The resultant back-and-forth from the gaming community, especially in response to Snyder�s postings, has been, by and large, politely sceptical. Personally, having rolled my eyes at some of the stretches recent roleplaying games have put forward (see again Deadlands), I found Ron and Matt�s position rather refreshing. However, on reflection, I�ve rather come around to the point of view of such respondents as Andrew Shultz, that so-called lasersharking is an integral part of the hobby for a reason. The centre of my argument is the idea that I, in my arrogance, have dubbed �the Honestly Extraordinary�.

Existing media that follow the �human interest� angle require human drama to be sustained on a weekly, or even weeknightly, basis. The problem with this is not that there aren�t skeletons in closets, but that there seems to be a new skeleton every week. A regular viewer of a five-episodes-a-week soap opera can expect at least two to three of the main characters to either be making potentially-life-changing decisions or having Dark Secrets Revealed with alarming regularity. Once the shocking consequences die down, things get boringly ordinary, so the producers and writers need to throw Something Else into the mix; another character gets a Dark Secret, or the Nice Guy suddenly becomes the Rebel Without a Cause, or the Mysterious Stranger turns up in Melodrama Street. While that my be cool in Summer Bay or Orange County, I think it�s fair to say that most of the rest of us just don�t have closets that full.

As a side note, this is the reason that half of the characters in these shows are teens or young adults; their inexperience and all that post-pubescent hormonal juggling and emotional adjustment serves as a neat character-realism explanation for the Stupid Mistakes the characters need to make so the drama (and the viewer ratings) keep ratcheting up, the ones that ensure things go from Bad to Worse.

I�ve pretty much clarified what I think is the Average Gamer�s Main Problem with Everyday Drama. We don�t want to be told that we don�t have enough Interesting Stuff going on in our life, but could if we fucked ourselves up enough or turned ourselves into utter pricks. Throwing Space Fleets, Big Mechs, Fantasy Universes or Grand Conspiracies into the mix actually makes the drama more honest, by saying, �You know what? Most people don�t have lives this interesting. So why not be honest about how extraordinary these people�s lives are? Why not take the extraordinary to its logically illogical conclusion?� That�s the Honestly Extraordinary. It doesn�t try to fudge around the issue of more-than-everyday storylines by making ordinary people create extraordinary situations in ordinary settings on a regular basis; it creates extraordinary settings and/or situations and puts ordinary people into them.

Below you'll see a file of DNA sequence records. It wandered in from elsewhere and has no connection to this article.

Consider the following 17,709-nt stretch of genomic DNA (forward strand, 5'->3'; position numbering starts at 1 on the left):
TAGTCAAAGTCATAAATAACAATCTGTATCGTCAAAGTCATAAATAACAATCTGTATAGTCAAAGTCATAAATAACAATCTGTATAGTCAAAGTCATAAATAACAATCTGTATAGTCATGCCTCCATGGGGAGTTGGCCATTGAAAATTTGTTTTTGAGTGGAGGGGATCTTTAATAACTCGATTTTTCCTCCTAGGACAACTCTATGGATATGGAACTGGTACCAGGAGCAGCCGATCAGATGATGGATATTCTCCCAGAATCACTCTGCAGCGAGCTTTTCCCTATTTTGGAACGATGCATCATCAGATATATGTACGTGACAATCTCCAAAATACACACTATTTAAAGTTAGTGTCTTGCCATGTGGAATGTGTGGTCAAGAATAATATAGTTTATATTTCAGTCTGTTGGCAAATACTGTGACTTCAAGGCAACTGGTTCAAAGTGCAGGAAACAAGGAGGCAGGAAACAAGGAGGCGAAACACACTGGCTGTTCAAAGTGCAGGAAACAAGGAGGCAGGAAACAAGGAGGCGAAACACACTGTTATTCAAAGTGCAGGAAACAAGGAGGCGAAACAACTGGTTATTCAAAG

Honestly Extraordinary fiction, whether TV shows, movies, books and RPG settings, works on two levels:

  • It�s inbuilt justification for any Stupid Mistakes. Because the characters are half the time dealing with the Unknown, if not in terms of the actual opposition, then in terms of a degree of unfamiliarity between the main characters and their players/the viewers, we don�t know whether any decisions the characters make are stupid or not until later (and, most of the time, neither do the main characters).
  • It gives the characters Something To Do. From the pulp tradition and the Saturday matinees to today�s Star Wars, Star Trek and Babylon 5, writers have been filling in the gaps resultant when you take your foot off the melodrama pedal a bit with strange new worlds, new or ancient civilisations, and interesting ways to kick their asses. It�s not unreasonable to expect the mainly geek-oriented RPG audience to expect similar.

Even if it�s just Everyday Plus (normal cops/FBI agents/working stiffs tracking down Ghosts/Secret Conspiracies/Great Old Ones), an Honestly Extraordinary setting or situation feels more honest � and therefore more attractive for a hobby where you�re Only Pretending anyway � than Another Teen Pregnancy Where The Boyfriend With The Dark Secret Is Cheating On His Girlfriend (Who�s Really The Summer Bay Stalker) Whilst Dying From Cancer.